What Causes Muscle Growth?
There are a few factors that are necessary for body muscles to grow. Research shows that for body muscle to grow, one has to subject the body to physical stress in the form of workouts. Working out leads to increased hormone release and an increase in the flow of vital nutrients to body muscles. One also needs rest, whereby muscle repair and growth occurs. In this article, we will delve into what causes muscle growth.
Your muscles need some form of stimulus for them to grow. For most people, such stimulus comes from exercise. Exercising forces your muscles to work. In the process of working, they use energy and cause microscopic damage of fibers.
The growth of muscles occurs by two factors; hypertrophy and hyperplasia. Hypertrophy is muscle growth caused by an increase in the size of muscle fibers, while hyperplasia is muscle growth due to an increase in the number of muscle fibers.
Hypertrophy can occur due to an increase in the size of the contractile or non-contractile portions of the muscle. The former is known as sarcomere hypertrophy while the latter is sarcoplasmic hypertrophy. Sarcomere hypertrophy leads to a small increase in muscle diameter and a significant increase in muscle density. Sarcoplasmic hypertrophy involves a substantial increase in the diameter of the muscle and a decrease in muscle density. The extent to which each of the two forms of hypertrophy occurs depends on how you train.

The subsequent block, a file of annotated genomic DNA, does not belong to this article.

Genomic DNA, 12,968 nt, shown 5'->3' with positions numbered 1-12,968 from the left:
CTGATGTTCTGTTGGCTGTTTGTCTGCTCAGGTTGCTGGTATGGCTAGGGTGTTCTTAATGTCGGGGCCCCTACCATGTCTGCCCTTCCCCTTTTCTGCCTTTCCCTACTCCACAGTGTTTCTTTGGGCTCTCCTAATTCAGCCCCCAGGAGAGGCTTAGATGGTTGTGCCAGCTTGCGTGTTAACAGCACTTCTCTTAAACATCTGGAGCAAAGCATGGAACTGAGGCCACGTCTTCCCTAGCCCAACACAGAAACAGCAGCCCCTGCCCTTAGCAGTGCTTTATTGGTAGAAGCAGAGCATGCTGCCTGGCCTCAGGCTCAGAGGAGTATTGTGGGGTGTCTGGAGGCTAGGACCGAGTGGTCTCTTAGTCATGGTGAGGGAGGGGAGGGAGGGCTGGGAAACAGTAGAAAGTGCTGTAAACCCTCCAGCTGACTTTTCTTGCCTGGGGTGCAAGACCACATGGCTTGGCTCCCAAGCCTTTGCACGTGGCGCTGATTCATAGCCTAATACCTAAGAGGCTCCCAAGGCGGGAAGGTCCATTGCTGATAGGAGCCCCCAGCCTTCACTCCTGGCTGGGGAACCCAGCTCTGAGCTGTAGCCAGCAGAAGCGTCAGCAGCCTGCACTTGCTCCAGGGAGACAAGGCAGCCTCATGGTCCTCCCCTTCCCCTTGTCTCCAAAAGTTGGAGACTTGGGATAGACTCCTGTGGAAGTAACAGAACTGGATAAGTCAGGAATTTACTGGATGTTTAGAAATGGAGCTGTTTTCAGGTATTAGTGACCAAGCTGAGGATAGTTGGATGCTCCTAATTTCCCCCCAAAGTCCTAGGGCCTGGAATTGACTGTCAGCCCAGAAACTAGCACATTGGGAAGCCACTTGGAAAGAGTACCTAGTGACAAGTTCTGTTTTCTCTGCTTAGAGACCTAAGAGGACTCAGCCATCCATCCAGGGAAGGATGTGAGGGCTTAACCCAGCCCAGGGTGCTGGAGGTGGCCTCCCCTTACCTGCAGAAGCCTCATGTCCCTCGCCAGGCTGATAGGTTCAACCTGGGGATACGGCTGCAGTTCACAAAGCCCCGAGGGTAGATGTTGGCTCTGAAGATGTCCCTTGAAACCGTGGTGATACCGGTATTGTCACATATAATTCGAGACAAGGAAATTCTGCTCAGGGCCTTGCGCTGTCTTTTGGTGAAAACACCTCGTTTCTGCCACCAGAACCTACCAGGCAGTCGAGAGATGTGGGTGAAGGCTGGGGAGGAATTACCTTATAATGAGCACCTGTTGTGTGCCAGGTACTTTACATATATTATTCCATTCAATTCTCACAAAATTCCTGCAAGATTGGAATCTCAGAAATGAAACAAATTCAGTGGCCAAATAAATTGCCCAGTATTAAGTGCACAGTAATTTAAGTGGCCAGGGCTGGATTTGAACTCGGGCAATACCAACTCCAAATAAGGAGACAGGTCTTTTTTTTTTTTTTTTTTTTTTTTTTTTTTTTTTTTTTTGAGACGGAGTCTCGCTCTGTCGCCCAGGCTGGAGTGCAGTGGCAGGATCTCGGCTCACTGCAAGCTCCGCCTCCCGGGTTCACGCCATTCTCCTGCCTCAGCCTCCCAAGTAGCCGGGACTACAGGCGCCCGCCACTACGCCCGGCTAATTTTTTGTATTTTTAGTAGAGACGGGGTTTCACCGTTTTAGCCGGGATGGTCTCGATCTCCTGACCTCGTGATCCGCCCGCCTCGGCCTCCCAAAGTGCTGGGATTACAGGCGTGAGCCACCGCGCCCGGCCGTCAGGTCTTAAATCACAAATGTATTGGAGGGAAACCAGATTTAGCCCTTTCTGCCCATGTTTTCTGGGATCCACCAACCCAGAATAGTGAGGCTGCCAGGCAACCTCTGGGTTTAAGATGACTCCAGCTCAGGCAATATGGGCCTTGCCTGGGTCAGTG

Lifting weights breaks down body muscles. The body reacts to this by growing its muscles in order to be ready for such intense workout in future.
Training volume determines how fast your muscles grow. More intense training will most probably lead to more rapid muscle growth. During or after a workout, the body releases hormones such as growth hormone, insulin, insulin-like growth factor, testosterone, and cortisol. Cortisol breaks down carbohydrates to supply the body with energy. Growth hormone controls the release of the insulin-like growth factor, which is an anabolic hormone. Testosterone causes the nervous system to signal the muscle to rebuild. For muscle growth rate to be sustained, one needs to attain higher levels of training intensity.
After muscles have been put to work, they require nutrients to replenish their power. The most important nutrients for this process is proteins. For muscles to grow, nutritionists recommend one to two grams of protein per kilogram of body weight. Not only does protein lead to muscle growth, but it also does muscle repair and is essential in hormone production. Liquid protein is the most recommended because it is easier to digest and absorb compared to solid protein. Generally, better nutrition leads to faster muscle growth.
During resting, the muscles repair the microscopic damage and grow. Ingested Carbs and creatine replenish glycogen and phosphocreatine in the body, while amino acids from food trigger protein synthesis. It is protein synthesis that is responsible for the repair of damaged muscle and the growth of muscle fibers. Resting is, therefore, an essential aspect of muscle growth.